The youngest female Hong Kong lawmaker ever elected, Yau Wai-ching (游蕙禎), is now in serious risk of being ousted because of her language use during oath-taking. She had already caused a stir before with her colorful language in lamenting the lack of space for “banging” in Hong Kong, and she is right.

Credit: Disillusionist

There is no space for sex, nor for much else in Hong Kong:

  • No space for suicide: Jumping off buildings would cause a nuisance; even burning charcoal can spread your woes over the neighborhood.
  • No space for breathing: Every breath you take is toxic; there is no escape.
  • No space for loitering after death: Burial is an extravagance; settling for an urn means a pigeon-hole arrangement in an illegal columbarium.
  • No space for breaking wind: The socially-conscious and thin-skinned should consider underpants with anti-odour, anti-sound and air-lock features.
  • No space for drying laundry: Laundry rods can fall off, line-racks soon fill up, and the air is dusty. It is down to the microwave now.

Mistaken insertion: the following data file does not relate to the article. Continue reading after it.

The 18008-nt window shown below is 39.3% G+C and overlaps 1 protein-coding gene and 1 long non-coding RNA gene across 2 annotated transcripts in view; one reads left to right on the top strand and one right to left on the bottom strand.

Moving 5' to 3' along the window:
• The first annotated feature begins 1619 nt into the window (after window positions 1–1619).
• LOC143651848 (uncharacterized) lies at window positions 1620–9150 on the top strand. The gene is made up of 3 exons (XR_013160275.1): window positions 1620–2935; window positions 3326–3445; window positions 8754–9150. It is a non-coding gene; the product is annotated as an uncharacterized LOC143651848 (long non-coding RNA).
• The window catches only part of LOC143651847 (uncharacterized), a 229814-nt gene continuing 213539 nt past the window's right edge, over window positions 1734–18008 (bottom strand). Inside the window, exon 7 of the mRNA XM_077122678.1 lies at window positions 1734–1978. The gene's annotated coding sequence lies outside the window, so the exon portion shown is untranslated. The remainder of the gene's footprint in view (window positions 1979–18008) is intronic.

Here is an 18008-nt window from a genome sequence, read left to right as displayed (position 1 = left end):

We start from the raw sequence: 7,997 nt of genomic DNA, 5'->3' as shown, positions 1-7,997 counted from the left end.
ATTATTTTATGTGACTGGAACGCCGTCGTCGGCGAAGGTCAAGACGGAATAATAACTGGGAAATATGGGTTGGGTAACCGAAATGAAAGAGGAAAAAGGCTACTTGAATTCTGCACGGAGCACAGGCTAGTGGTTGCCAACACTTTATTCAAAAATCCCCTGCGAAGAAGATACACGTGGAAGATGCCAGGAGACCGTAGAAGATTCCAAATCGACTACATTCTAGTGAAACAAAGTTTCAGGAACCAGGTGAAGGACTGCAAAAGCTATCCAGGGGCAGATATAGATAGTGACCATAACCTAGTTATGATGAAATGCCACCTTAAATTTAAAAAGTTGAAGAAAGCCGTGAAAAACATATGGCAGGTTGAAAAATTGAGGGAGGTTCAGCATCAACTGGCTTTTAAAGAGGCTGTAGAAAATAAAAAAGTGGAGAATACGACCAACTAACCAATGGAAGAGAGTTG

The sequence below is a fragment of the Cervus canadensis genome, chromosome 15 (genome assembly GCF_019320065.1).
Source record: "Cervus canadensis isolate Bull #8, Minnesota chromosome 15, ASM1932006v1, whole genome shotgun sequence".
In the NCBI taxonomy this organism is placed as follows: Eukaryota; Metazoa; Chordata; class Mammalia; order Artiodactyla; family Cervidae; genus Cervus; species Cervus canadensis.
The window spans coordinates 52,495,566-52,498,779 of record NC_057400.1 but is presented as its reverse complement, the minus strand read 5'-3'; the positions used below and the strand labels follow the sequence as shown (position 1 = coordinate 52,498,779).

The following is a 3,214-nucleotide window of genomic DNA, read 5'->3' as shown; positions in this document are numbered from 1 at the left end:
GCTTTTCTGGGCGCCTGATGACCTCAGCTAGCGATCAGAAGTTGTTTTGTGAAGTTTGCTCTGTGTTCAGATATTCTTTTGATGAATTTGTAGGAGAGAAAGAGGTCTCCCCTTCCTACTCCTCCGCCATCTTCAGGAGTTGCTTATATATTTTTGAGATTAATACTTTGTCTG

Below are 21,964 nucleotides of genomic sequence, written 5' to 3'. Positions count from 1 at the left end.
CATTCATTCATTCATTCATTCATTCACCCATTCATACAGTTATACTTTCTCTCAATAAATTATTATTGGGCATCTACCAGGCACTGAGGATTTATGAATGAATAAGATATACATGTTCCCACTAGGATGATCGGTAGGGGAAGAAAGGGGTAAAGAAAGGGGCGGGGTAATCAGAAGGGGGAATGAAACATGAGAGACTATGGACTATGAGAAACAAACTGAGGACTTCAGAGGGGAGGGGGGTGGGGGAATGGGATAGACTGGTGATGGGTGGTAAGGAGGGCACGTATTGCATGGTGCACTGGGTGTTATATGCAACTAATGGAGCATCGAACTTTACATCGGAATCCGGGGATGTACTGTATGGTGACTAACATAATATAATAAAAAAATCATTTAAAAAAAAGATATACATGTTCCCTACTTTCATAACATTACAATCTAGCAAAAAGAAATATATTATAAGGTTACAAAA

• No space for discussions: Freedom of speech is becoming restricted, and Internet forums are clogged with “fifty-cent” trolls.
  • No space for playing music: To avoid turning neighbors into enemies, talk your family members into other hobbies (the art of weasel wording has a bright future).
  • No space for stargazing: The answer for passionate astronomers lies in emigration.
  • No space for patriotism: Arrests/detentions await those who truly care, sooner or later.
  • No space for cultural or artistic development: In a society with no room for using a less-than-polite word for sex, there is, of course, no space for cultural/artistic aspirations.

Editor: Edward White